Qualco Live at The Stoop: Industry seeks methods to protect the vulnerable

11 June 2019 | Newsdesk
Qualco Live at The Stoop

Leading figures in the credit and collections industry gathered at the home of Harlequins at the start of June for the return of Qualco Live.

Delegates attending the interactive event at The Stoop, Twickenham, addressed some hard-hitting topics in a series of panel sessions and seminar presentations relating to Financial Hardship and Mental Wellbeing.

The event kicked off with a deeply personal presentation from the deputy director of the UK Cabinet Office, Steve Coppard, in which he outlined the government’s debt strategy, and how his own experiences have shaped his thinking on approaches to collection and enforcement.

“If there is a vulnerable person and you send out a bailiff to them, that’s not right and we need to change that across government,” he said. “There is another way. We need to get people out of debt, rather than just get debt out of people.”

Mr Coppard challenged outdated approaches to collections, and showcased government best practice which recently culminated in the local government minister Rishi Sunak MP outlining a series of improvements for how vulnerable people are treated when collecting council tax arrears.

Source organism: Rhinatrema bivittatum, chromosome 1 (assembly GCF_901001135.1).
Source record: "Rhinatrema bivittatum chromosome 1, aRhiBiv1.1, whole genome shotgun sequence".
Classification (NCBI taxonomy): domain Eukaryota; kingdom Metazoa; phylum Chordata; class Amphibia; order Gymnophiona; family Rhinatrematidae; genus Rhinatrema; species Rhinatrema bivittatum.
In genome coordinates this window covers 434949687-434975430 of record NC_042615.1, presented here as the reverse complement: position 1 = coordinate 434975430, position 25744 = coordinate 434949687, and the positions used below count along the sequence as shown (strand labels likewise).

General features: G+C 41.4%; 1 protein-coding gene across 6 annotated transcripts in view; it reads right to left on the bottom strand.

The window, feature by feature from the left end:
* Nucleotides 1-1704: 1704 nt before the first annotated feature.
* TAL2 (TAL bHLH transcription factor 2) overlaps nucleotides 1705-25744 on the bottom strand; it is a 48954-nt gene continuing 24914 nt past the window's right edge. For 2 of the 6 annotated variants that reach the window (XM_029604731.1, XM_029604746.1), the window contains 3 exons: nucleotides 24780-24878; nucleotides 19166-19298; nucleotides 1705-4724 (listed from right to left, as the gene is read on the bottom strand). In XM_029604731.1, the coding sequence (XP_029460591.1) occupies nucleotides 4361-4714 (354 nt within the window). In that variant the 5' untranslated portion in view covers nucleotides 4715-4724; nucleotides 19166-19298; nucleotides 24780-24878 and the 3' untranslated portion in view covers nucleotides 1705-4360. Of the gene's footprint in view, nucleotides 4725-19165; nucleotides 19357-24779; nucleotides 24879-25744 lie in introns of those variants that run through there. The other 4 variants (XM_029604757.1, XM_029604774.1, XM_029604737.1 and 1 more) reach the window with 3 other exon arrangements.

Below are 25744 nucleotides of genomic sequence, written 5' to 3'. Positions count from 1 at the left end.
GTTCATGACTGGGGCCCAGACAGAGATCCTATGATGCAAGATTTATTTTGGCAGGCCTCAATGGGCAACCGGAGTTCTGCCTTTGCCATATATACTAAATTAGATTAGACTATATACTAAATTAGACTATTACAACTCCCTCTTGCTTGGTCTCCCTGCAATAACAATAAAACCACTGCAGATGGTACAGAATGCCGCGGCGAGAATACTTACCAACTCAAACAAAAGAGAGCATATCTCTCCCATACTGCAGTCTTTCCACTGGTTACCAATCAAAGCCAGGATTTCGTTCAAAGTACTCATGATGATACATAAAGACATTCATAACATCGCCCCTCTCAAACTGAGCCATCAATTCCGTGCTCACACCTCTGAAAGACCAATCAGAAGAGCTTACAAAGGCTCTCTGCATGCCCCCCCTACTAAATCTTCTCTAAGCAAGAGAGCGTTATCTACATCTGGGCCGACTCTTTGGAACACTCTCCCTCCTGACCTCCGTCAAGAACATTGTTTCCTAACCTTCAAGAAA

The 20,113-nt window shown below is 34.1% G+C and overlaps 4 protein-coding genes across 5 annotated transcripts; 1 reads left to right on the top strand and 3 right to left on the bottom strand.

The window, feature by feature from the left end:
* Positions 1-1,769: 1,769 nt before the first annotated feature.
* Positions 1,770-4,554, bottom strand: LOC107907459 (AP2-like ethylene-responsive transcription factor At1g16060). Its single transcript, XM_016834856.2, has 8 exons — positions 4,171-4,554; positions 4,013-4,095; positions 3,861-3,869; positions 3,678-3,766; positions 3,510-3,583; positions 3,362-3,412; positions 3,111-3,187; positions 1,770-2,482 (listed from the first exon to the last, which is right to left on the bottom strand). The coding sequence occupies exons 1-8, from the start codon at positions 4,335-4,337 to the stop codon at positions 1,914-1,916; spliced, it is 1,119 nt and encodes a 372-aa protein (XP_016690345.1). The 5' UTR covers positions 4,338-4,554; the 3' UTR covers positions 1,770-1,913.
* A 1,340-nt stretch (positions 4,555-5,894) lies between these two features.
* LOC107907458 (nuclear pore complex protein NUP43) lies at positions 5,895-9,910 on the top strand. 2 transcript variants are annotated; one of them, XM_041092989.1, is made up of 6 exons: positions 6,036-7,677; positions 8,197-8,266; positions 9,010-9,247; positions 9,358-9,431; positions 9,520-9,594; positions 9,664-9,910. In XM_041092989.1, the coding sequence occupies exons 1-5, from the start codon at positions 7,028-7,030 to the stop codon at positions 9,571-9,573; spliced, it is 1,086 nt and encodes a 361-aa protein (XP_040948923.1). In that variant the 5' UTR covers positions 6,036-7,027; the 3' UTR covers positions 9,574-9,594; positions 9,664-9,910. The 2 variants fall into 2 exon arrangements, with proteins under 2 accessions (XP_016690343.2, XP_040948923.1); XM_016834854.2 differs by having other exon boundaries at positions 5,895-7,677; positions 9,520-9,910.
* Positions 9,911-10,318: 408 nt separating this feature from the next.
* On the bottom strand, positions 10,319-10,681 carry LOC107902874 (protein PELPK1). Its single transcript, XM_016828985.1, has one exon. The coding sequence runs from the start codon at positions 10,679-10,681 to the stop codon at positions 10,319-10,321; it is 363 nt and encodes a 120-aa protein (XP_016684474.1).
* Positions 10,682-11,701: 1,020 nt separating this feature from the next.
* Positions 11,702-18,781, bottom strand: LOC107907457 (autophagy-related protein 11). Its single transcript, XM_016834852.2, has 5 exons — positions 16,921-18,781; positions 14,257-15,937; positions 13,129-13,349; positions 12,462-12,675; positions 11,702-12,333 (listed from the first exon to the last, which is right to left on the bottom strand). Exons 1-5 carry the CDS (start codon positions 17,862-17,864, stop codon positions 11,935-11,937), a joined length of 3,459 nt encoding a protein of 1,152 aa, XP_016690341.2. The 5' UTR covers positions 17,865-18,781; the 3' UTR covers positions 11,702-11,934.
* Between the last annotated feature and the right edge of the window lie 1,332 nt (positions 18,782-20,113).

The audience also heard how new technologies are making a big difference to corporate collection techniques. Rob Mayer, the head of collections strategy at British Gas, underscored the benefits of two-way SMS systems and web chat in stimulating customer engagement, with his presentation on collections insights.

Meanwhile, vulnerable customers were offered further hope in the form of innovations coming from Open Banking, which could allow them to better understand their financial positions and more easily access assistance. Speakers such as Nationwide Building Society’s senior innovation manager, Phil Gossett, explained that Open Banking could remove some of the barriers that traditionally have prevented individuals understanding their true financial position.

In a separate session, panellists discussed whether lenders could do more to catch the vulnerable before they get into difficulty, by more closely managing lines of credit using predictive technologies.

For those delegates seeking a commercial incentive to do more, that was there too. Attendees heard that there are significant financial benefits for creditors who fund debt advice charities, with advised customers paying back up to 20% more of the sums owed, compared to those without advice.

The event also took inspiration from its hosts. Harlequins’ head of foundation, Marc Leckie, championed the importance of using the correct language when encouraging vulnerable individuals to open up about mental health issues.  Mr Leckie explained that discussing issues relating to anger, anxiety, depression and suicide in terms of “mental fitness” can make a huge difference to levels of engagement.